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GFQ 1_2013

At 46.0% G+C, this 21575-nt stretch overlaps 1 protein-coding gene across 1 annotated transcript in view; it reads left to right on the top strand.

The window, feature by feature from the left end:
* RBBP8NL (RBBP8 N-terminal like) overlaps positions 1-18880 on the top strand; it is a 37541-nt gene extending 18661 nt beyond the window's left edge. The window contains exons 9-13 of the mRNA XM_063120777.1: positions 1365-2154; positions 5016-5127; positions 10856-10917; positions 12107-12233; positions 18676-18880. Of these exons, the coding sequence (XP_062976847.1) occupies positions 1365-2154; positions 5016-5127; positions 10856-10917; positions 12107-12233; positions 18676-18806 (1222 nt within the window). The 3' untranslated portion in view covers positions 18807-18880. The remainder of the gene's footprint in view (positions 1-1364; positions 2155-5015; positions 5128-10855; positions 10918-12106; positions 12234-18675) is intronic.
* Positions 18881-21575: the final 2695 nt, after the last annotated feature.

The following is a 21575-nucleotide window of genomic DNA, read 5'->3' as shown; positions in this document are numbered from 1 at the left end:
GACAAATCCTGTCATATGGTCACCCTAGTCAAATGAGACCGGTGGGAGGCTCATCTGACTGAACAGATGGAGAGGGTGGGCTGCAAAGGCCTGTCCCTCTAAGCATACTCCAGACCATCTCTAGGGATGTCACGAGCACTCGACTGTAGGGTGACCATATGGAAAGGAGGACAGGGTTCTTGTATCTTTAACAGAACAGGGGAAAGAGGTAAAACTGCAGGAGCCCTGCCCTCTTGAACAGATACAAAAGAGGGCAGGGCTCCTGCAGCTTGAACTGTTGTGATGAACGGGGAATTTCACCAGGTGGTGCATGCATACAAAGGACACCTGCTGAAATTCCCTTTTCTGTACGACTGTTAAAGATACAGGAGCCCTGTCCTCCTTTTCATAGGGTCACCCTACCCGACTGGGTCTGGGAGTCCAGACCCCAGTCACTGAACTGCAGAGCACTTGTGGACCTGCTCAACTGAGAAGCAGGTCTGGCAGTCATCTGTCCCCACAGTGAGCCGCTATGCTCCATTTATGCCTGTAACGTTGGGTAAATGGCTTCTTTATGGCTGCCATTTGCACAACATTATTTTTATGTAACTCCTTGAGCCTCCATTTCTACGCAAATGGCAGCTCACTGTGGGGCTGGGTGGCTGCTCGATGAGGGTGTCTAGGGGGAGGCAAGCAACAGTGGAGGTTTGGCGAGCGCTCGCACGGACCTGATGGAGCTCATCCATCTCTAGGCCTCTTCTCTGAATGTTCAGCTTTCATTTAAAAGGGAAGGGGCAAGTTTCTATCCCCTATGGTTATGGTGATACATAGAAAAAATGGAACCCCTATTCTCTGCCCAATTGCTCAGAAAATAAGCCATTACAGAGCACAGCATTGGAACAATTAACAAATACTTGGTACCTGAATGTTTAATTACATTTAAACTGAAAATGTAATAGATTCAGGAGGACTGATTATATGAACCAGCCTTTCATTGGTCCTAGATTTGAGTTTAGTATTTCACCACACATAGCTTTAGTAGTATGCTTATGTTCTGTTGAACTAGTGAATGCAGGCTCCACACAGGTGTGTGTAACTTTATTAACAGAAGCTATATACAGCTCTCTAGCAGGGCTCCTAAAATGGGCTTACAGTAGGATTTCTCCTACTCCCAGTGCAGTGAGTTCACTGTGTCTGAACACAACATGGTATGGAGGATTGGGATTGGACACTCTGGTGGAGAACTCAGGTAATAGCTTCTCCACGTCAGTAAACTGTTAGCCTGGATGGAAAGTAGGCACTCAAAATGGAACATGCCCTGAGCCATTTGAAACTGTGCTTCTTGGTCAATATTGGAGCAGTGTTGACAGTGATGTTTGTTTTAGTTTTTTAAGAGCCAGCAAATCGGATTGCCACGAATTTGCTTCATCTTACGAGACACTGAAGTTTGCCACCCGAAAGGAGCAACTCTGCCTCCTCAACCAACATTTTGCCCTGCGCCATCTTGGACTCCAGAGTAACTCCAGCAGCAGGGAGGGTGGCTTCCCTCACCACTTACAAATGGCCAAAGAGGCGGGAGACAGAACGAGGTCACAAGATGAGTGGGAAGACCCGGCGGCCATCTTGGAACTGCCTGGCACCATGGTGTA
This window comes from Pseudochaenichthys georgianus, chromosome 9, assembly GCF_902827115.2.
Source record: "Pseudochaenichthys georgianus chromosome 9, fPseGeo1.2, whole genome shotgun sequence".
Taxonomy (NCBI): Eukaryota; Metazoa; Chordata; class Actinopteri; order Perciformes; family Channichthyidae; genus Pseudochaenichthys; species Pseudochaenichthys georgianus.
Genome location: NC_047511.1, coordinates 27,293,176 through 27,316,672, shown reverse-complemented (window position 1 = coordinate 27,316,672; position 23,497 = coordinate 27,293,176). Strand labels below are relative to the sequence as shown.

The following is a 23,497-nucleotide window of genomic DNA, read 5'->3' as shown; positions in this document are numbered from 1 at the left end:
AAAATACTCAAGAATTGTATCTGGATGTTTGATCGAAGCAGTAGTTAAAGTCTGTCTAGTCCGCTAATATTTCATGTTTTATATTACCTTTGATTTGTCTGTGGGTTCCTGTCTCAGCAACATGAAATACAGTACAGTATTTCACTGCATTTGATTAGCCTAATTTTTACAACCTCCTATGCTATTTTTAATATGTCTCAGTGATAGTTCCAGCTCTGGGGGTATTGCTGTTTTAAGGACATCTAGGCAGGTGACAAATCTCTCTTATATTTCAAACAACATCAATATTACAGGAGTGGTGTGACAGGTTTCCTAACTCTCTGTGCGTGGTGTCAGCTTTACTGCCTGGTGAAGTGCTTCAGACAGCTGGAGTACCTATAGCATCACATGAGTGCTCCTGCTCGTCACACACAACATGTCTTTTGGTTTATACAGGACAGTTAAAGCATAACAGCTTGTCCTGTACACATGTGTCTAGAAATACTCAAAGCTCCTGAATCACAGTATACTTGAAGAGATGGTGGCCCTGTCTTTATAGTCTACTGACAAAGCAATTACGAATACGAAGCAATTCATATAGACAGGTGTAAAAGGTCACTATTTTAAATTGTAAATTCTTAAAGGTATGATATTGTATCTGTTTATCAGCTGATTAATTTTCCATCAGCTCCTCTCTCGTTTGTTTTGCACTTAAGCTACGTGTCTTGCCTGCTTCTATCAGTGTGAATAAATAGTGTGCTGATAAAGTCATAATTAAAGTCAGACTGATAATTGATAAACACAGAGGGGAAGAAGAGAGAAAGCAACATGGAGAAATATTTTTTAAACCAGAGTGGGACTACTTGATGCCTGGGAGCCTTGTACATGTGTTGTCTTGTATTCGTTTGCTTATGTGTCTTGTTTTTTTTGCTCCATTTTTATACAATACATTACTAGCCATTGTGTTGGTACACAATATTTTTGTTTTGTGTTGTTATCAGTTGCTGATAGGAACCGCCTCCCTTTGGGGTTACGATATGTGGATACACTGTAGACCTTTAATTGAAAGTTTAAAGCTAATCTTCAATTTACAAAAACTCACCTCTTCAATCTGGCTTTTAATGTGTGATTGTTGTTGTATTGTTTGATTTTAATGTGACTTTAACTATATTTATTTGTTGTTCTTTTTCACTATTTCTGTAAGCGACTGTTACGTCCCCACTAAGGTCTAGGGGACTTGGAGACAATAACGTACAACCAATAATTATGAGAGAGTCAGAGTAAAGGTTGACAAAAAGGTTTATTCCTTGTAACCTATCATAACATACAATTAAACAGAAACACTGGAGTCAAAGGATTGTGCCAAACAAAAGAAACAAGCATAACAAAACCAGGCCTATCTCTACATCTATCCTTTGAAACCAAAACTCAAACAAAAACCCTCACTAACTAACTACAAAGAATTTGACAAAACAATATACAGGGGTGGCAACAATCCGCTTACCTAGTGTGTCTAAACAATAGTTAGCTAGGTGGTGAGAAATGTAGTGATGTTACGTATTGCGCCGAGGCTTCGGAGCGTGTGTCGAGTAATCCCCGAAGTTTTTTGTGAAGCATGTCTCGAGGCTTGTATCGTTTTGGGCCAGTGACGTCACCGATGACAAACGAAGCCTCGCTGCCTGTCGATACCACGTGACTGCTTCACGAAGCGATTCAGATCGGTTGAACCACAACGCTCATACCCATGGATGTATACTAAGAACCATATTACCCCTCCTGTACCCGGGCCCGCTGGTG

Agent Rietz*Management kontakt@rietz-casting-agentur.de www.rietz-casting-agentur.de And then, as if Rosendahl is still coming to terms with every- thing – “It’s now my job! Acting! I was in my last school summer holidays when we filmed, then I graduated high school and toured with the film. It just happened and here I am, working!” She admits she does “not have any concrete plans at the moment, I’m totally occupied with the film. It’s really crazy since it all started from basic curiosity.” A clearly intelligent and thoughtful young woman, Rosendahl is also in no rush. “It’s hard to say how I want to develop,” she says. “Acting is very important to me, but as to what direction … Acting gives me ways to discover myself. I’m always coming up against my limits, also when I’m confronted with other people’s stories and have to get into character. I feel LORE was also a self-discovery. I’m now at a point where I have to find out which way to go. I’m open to every experience that comes along.” Given that very healthy attitude, I pitch her a few genres. Action hero? Comedy? Horror? “I’d like to try a bit of everything!,” she laughs, “but would certainly like to try a new area. I just had a few castings, they’re still ongoing, and I’m taking my time. Things are moving. I’m being sent serious scripts and it will all start again in the spring. I’ll be making WIR SIND JUNG. WIR SIND STARK, which is being directed by Burhan Qurbani.” Rosendahl explains she has been doing sound work on her la- test film, ZUM GEBURTSTAG by Dennis Decours. “It’s a thriller, I think! The script changed every day so I don’t really know the final version. It’s a complicated story which starts in the GDR, about two friends who pacted one would pass his girlfriend to the other then would come back sometime and reclaim her. That girlfriend is my mother. Thirty years later he returns …” Rosendahl explains the filming experience was “very unique and interesting. It was great fun. The shooting was very different. With LORE, Cate was very supportive in that she held me by the hand. Here the director was keen for the performances to come from the actors themselves, so I had to find things inside myself and the results were very pleasantly surprising. Again, it was a real learning process.” How does she develop a persona for the character? Rosendahl thinks very, very carefully before replying. “I read the script,” she answers, “give it to a friend or family member to get someone else involved, then I talk about the character, try to get another viewpoint, ask what they think how the character ticks. I also want to try making notes and inventing a backstory. I was very supported on LORE so I didn’t have to do this alone. I thought that would happen with the second film but it wasn’t the case.” Things will clearly change with time and experience gained, but right now Rosendahl needs “to feel a personal connection with the director: we are working together. Cate is very teamwork oriented, I had the feeling whatever I did it wasn’t wrong and could develop from there. We could bring in a great many of our own ideas. It’s very important to be allowed to do that. Feedback is very important for me, I need to know if I am conveying what the director wants. I need some freedom but also this security, feedback. Or we sit down in the evening and can talk about it.” Rosendahl cites her admiration of Meryl Streep, but “otherwise I don’t have a favorite actor. You watch a film and it’s not just the actor, there are all the other things going on, such as the editing.” “I didn’t know before what this opportunity could release in me,” Rosendahl says. “It’s going from zero to sixty, leaping into cold water, which I really like but is not always easy. I’m endlessly grateful for it.” And her family? “They give me lots of support,” she replies. “Without it this would be really hard. I’m an actor but I want to be a person too.” Ironically, Rosendahl has already made the two worst mistakes an actor can, according to the great comedian W.C. Fields any- way, acting with children and animals, both of which she does in LORE! “Oh well, then that’s them out of the way!” she laughs. “Again, I had no experience so it was normal.” How about her newly won Shooting Star status? You know, just that word, Star. “I’m really looking forward to all the fuss,” Rosendahl admits, “but I am also happy to have a short break before it all kicks off.” They shoot a star in the air, where she lands … Saskia Rosendahl is happy regardless. Simon Kingsley  SASKIA ROSENDAHL was born in Halle in 1993 and grad- uated high school in 2012. She thought she was the only actor in the family until “My father confessed that, after school, he won a place to study acting in Leipzig but never took it up. I don’t know if acting is genetic in the family, though!” She started her career at the Opernhaus in Halle, doing “ballet with the Children’s Company, lots of of acting, then improv.” Still in Halle, she also worked at the Neues Theater. Her breakthrough came from “my ballet teacher’s daughter, who is also an actress, who told me all about agencies.” She “applied and got accepted by Rietz Management” on the strength of her ballet experience. Rosendahl’s breakthrough came with the lead role in Cate Shortland’s LORE, which won her Best Actress at the 23rd Stockholm Film Festival and has made her this year’s EFP German Shooting Star at the Berlinale 2013. GFQ 1-2013 11 ACTRESS PORTRAITLORE(photo©AdamArkapaw) ZUMGEBURTSTAG (photo©PeterHartwig/busse&halberschmidt) S.10-11_Saskia Rosendahl_Layout 1 25.01.13 09:40 Seite 2

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